The conversation about inclusion and systemic racism has developed quite a bit in our community since the Annual Meeting of 2019, when we were rightly challenged about racist aggressions that we were perpetuating in our store. Although we had begun some work on our understanding, we clearly had much to learn, and I recommitted our organization to a more rigorous and focused attention on inclusion and equity.
Every November we hold our annual meeting, a time when all shareholders – the owners – of the Brattleboro Food Co-op are invited to come together to listen, learn and participate. Whether in person or virtual there are usually about 100 people in attendance. In addition to the GM and Board officers’ reflections on the prior year, we engage with each other on timely issues that are typically a catalyst for the expression of passionate feelings and thoughts among Co-op members. People are not members of the Co-op by accident! There is intention behind a decision to be a member.
Hi everyone, I’m Grace, a voice that you have not yet heard in the monthly Food for Thought Board of Directors column. I’m new to the Board, relatively new to Brattleboro, and… while it pains me to say it… new to the world of food co-ops. I thought sharing my story of how I got on the Board might resonate with some of you and inspire you to come to a Board meeting and maybe even run for the Board of Directors yourselves.
I had no idea what I was going to write about until Grace, a newly elected board director, shared a link to in The Commons titled “Not a word, but an action.” It was the subtitle that ensured I would read the article very carefully: “What does ‘community’ really mean, especially for those who face moments of being outside of it?”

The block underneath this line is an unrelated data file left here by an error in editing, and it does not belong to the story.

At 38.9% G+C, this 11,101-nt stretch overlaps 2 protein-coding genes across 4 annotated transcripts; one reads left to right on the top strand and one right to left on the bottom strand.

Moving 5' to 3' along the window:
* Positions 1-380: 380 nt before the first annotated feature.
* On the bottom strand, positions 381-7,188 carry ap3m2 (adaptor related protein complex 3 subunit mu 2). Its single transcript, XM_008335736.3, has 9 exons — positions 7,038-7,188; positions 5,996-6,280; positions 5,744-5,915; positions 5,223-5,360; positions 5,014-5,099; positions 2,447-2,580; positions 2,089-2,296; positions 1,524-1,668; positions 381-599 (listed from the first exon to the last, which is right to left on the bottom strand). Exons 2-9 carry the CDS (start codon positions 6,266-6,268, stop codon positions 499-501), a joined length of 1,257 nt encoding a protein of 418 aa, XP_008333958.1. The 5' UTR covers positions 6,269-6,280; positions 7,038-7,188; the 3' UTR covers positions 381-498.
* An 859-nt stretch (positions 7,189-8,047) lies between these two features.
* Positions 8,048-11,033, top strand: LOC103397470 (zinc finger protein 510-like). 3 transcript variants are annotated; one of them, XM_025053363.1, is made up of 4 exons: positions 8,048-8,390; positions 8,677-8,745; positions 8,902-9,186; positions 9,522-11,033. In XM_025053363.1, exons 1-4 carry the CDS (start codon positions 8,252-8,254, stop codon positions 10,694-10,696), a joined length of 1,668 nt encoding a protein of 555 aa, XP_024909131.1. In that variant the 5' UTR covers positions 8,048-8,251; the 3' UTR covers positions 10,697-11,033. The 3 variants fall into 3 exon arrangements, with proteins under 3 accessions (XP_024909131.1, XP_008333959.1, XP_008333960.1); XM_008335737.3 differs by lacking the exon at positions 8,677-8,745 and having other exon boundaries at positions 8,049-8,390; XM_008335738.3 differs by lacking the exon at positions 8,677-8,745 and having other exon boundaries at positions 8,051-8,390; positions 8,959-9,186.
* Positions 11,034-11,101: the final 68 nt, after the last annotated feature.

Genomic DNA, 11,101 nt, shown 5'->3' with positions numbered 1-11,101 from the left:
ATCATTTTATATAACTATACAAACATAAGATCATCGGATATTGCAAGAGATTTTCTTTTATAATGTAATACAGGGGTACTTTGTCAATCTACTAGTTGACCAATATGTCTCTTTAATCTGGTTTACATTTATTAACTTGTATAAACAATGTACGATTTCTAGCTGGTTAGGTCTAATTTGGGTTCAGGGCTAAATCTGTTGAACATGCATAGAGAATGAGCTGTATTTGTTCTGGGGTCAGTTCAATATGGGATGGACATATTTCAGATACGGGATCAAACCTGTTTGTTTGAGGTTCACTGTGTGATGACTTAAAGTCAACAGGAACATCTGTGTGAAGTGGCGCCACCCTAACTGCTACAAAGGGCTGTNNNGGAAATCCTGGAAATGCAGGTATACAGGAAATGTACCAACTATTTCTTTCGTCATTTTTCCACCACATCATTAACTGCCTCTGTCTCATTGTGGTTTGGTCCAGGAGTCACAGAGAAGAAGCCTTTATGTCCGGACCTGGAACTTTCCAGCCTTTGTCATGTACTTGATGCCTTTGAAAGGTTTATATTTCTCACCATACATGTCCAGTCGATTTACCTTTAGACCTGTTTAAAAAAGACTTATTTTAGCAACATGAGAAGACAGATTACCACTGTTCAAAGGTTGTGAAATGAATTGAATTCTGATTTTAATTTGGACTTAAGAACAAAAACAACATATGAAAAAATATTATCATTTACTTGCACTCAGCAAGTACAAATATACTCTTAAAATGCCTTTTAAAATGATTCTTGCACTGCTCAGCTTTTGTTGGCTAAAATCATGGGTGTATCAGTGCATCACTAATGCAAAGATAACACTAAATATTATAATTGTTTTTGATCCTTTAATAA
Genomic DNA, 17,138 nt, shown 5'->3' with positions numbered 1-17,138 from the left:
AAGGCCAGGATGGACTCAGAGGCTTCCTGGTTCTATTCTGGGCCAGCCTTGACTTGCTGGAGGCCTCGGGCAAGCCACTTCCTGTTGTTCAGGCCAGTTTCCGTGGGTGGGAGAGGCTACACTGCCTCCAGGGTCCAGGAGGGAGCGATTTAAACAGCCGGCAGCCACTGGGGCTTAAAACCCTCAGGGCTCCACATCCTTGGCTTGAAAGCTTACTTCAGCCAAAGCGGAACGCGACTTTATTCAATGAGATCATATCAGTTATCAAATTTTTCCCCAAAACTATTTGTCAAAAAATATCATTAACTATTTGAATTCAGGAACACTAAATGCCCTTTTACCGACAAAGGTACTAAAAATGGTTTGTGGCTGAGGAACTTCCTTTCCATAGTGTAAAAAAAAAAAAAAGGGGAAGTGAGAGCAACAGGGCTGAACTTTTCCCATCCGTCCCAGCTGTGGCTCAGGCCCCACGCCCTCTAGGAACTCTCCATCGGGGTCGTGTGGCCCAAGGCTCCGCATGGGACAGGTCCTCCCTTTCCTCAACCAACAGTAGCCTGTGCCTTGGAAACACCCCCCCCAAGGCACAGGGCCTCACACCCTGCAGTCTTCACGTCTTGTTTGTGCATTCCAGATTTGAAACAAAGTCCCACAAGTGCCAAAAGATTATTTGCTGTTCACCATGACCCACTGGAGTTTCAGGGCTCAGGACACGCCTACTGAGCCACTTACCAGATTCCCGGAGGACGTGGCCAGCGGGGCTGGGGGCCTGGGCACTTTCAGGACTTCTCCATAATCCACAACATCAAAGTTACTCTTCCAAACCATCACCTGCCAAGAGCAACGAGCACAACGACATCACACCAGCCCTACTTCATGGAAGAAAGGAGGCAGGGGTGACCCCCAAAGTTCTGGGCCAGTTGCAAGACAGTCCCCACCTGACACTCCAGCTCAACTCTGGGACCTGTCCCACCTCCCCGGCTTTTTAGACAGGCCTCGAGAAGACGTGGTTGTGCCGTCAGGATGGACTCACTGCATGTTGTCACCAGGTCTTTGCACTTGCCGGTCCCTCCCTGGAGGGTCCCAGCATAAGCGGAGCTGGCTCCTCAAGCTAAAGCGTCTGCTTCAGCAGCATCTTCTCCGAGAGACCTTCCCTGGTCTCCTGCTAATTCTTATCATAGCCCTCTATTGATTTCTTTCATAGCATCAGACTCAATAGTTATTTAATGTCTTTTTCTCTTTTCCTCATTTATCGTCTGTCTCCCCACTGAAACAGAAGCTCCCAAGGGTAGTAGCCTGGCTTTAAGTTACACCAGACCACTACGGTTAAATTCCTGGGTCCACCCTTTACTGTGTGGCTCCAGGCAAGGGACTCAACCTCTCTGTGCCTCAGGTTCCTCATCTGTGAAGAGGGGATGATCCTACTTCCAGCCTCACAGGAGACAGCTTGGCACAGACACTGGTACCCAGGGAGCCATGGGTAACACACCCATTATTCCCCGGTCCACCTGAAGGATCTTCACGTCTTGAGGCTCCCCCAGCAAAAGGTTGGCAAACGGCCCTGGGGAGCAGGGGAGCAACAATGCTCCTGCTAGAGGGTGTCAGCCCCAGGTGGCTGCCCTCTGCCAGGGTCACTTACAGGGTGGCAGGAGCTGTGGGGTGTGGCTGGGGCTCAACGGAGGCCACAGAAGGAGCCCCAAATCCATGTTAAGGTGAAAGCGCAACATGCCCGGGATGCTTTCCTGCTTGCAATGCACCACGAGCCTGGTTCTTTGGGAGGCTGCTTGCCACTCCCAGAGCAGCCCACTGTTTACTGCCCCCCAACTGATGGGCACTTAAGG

At our January 2020 Board meeting, our General Manager Sabine Rhyne said she was, “deep into her own learning cycle,” in response to the difficult discussion about race she facilitated with shareholders at the November Annual Meeting. I appreciate Sabine’s candor and the level of trust and respect she and BFC Board Directors have for each other. I am grateful that she shared this self-reflection with us, and thank her for providing me with a topic and a title for this article.
Last year I wrote my first Co-op article on the topic of a welcoming community. To recap: In that article I spoke about my move to Brattleboro. It was a difficult time in my life, and I was seeking ways to make connections and find affiliation. One of my first decisions was to become a shareholder at the Co-op. I learned I could receive a discount by working two hours a month. Still groping to find my way I worked on average ten hours a week! I didn’t have other commitments and The Co-op was my “go to” place; I developed cordial relationships with Co-op employees, especially with those working the front end. I not only received a discount for my Co-op shopping, I also began to find the connection and affiliation I was seeking. Now I am a Co-op Board Member!
Diversity, Equity and Inclusion was a workshop led by Dr. Jude Smith Rachele on November 3, 2018 at the Shaker Museum in Enfield, NH.
If you haven’t been to the Shaker Museum in Enfield, it’s worth a trip! Eight of us from the Brattleboro Food Co-op joined about 40 others from a number of regional co-ops for a workshop on diversity held at the museum. Represented were people in diverse roles: general managers, human resource managers, board members, Co-op staff, one staff member from Neighboring Food Co-op Association, and one Cooperative Development Services (CDS) consultant.